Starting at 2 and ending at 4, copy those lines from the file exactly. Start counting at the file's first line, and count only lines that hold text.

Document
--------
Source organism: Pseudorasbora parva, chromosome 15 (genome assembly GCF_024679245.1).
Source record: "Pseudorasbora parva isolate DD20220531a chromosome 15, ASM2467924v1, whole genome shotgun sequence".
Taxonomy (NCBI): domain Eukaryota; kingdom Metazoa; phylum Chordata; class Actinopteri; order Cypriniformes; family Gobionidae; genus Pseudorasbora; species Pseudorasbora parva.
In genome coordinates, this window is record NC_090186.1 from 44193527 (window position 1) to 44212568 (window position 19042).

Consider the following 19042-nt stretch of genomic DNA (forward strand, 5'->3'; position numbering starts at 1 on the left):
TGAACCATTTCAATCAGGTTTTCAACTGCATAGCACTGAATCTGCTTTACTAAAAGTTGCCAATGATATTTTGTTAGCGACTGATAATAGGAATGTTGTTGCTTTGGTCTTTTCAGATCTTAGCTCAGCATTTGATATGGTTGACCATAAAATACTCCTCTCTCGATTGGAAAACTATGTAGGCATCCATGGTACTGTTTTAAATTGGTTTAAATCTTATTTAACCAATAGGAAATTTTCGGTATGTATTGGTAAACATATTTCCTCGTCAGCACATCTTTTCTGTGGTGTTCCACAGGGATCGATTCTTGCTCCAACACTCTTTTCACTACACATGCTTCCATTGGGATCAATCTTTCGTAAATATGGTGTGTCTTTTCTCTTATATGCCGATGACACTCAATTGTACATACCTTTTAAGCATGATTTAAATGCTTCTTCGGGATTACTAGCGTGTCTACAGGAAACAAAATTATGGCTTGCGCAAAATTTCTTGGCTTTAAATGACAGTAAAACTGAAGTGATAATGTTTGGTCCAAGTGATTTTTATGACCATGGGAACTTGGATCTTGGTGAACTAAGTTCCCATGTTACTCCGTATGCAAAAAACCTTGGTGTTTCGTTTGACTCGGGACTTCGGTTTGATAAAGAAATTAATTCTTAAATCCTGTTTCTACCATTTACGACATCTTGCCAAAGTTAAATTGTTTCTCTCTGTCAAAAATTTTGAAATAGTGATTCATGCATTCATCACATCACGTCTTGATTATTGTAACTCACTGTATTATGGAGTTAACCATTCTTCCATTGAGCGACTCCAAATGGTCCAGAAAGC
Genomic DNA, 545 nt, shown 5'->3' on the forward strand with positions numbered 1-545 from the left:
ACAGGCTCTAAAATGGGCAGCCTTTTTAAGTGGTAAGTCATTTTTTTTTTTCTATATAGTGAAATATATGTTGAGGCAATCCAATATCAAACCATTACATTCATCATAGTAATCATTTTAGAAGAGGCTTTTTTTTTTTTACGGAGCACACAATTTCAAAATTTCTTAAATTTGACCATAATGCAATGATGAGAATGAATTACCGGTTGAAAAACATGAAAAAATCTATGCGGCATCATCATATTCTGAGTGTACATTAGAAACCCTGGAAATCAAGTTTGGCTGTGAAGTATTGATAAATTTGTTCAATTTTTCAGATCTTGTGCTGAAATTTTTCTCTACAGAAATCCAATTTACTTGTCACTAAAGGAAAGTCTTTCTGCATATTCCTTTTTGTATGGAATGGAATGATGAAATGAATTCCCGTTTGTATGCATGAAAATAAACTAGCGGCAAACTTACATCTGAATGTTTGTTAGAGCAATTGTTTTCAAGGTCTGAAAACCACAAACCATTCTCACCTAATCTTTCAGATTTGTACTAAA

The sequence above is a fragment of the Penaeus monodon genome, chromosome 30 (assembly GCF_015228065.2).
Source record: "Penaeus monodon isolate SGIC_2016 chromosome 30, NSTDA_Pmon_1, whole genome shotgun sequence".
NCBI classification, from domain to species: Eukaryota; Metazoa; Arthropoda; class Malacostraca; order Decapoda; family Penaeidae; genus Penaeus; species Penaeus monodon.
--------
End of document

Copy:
Source record: "Pseudorasbora parva isolate DD20220531a chromosome 15, ASM2467924v1, whole genome shotgun sequence".
Taxonomy (NCBI): domain Eukaryota; kingdom Metazoa; phylum Chordata; class Actinopteri; order Cypriniformes; family Gobionidae; genus Pseudorasbora; species Pseudorasbora parva.
In genome coordinates, this window is record NC_090186.1 from 44193527 (window position 1) to 44212568 (window position 19042).